“What is When” is a rather exceptional guitar trio. Guitarist Luis Lopes is a new one for me and he is a player of great interest. He tends to play on the outside and alternates between a dryly electric and a high impact straight tone. Beefheartian guitarists, Sharrock in his early period and Ulmer in his outer moments are touch points in describing his style, but only as rough approximation, for he has a distinct bag. Adam Lane goes far in making this a formidable lineup. Arco or pizzicato, he makes a strong contribution with his all-over playing attack and keen sense of drama and momentum. The drummer is new to me but is very musical and capable of Free Swing-Rock inflected outness and open-timed assaults with definite taste. The pieces have good variety and nothing comes near to outwearing its welcome. Some could even have been expanded without undue wear and tear on the listening ear. Just a couple of highlights will suffice to give you an idea of the music. Take “The Siege.” It begins with bass and distorted guitar doing some original sounding, abstract but Rock fused motifs that the drums follow. Then the guitar gets out in a fanfarish, notely way while Lane’s bass blasts a distorted line that has deep resonance and the drums freely rock without a beat or pulse. This is powerful. Now Adam goes it alone with distorted chaos and really digs into it. Then back to the head while Lane flips out! “ChiChi Rides the Tiger” has a swinging head with a densely rhythmic, minor bluesy line all participate in, then a funky riff in seven and off to a guitar solo against the riff for the bass and drums. Lopes plays some nice guitar. He’s not big on chops but what he plays is right and conceptually out with Rock overtones and a dry distortion. I’d much rather hear that than just super technique for its own sake. He’s got big ears and plays out in interesting ways—with distorted chords and bends while bass and drums rock out boisterously in seven. The piece signs off with some vintage Hendrix-like feedback. The album concludes dramatically with a blazing Adam Lane in “Perched Upon An Electric Wire.” It’s Lane alone, riveting the listener with a strongly droned bass sawing. It is a stunner of an ending. This is very easy to recommend. What is When is a cornerstone release among the outside guitar trios I’ve heard of late.
©Cadence Magazine 2010 www.cadencebuilding.com

Cadence Magazine review by Jason Bivins

Trespass Trio – …was there to illuminate the night sky (CF 149)
On “…Was There to Illuminate the Night Sky” he realizes a gorgeous combination of the folkish themes EC often explores and the relative minimalism of his other interests. From the somber and quavering sounds on the opener, you know it’s a distinctive trip, borne on washes of sound from Zanussi’s groaning bass, Kuchen’s baritone, and Strid’s swells. On subsequent tunes, they seem to sound almost like their key interest is recognizing the explosive passions at the heart of the music and seeing how long they can restrain themselves from giving vent. Hear this in the slight throb and multi-directional patter of “Sad salsa,” and the furtive, skulking “Walking the Dead” (with a nice longtone, cymbal sizzle at the end). But the muscular bustle of “Zanussi times”—with lusty alto—will please with its continuously changing rhythms. On the two incendiary versions of the title track, it’s a real kick to enjoy the mix of big rubbery lines from the bassist and tight, focused incisions from Kuchen (who is as likely to alter his tone and articulation as he is to respond in lockstep to rhythmic herky-jerk). Great stuff.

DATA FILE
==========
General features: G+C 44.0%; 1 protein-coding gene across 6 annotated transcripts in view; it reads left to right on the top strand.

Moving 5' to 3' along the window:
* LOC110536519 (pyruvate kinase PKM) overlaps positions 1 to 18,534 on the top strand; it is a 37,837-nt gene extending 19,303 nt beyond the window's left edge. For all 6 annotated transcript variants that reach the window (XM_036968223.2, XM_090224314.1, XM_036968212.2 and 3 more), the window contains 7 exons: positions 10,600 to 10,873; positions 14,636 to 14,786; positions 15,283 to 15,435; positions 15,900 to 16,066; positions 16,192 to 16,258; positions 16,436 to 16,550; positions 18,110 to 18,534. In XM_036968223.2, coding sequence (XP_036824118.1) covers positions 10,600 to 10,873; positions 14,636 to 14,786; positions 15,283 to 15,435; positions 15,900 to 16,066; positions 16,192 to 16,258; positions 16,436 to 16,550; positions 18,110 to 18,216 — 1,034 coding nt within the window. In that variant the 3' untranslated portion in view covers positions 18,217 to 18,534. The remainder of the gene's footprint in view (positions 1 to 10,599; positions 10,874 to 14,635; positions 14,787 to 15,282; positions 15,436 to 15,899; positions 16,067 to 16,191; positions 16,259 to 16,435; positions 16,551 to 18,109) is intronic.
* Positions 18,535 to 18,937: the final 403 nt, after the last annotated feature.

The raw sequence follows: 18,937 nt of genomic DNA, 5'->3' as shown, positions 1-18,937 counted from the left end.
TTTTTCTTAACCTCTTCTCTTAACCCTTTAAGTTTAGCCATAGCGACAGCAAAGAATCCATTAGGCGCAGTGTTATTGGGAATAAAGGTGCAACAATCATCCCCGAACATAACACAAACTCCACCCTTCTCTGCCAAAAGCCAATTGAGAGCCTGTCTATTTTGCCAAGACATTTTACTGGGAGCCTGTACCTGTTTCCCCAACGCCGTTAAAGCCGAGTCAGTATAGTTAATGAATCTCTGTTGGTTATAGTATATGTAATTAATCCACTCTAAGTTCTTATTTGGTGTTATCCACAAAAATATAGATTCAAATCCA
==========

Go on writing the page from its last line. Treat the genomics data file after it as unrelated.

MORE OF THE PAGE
©Cadence Magazine 2010 www.cadencebuilding.com

Cadence Magazine review by David Dupont

Steve Swell – Planet Dream (CF 148)
Trombonist Swell’s Planet Dream emphasizes the ensemble. Swell alternates collective improvisations with tracks based on composed themes. And though it’s completely acoustic, there’s plenty of electricity in the proceedings. These are tightly argued discussions. On “Not Necessarily This, Nor That,” cellist Daniel Levin opens with an arco statement that poses a series of questions. Swell and alto saxophonist Rob Brown enter in disputatious moods, and the discussion only grows more pointed, full of rips and snarls, until it seems to exhaust itself. Levin gets the last word. On “#2 of Nine” Brown opens by working a little two-note jump, and Swell answers with the retrograde drop. On the mournful “And Then They Wept,” the trio demonstrate how, even on a collective improvisation, they can phrase together. This session also got me thinking about the way certain turns of phrase—kind of atonal but pulling toward a tonic—start seeming familiar, due to the work of players (including Swell) to refine as well as expand the procedures of Free Jazz. The date opens with a formless passage that the ensemble slowly gives shape to.. And in the middle of Planet Dream Swell drops “Airtight,” a piece that grooves over an Afro-beat ostinato, the Free Jazzer’s equivalent of a medium tempo Blues. That’s not to say anything here sounds stale, just more predictable than maybe I’d expect. And it’s not to say there’s not much that’s fresh within the program. Swell’s searching for new approaches is shown in the closing “Texture #2” which shape shifts every couple minutes or so. Such restlessness fuels Swell and his trio in their fruitful search for new sounds.
©Cadence Magazine 2010 www.cadencebuilding.com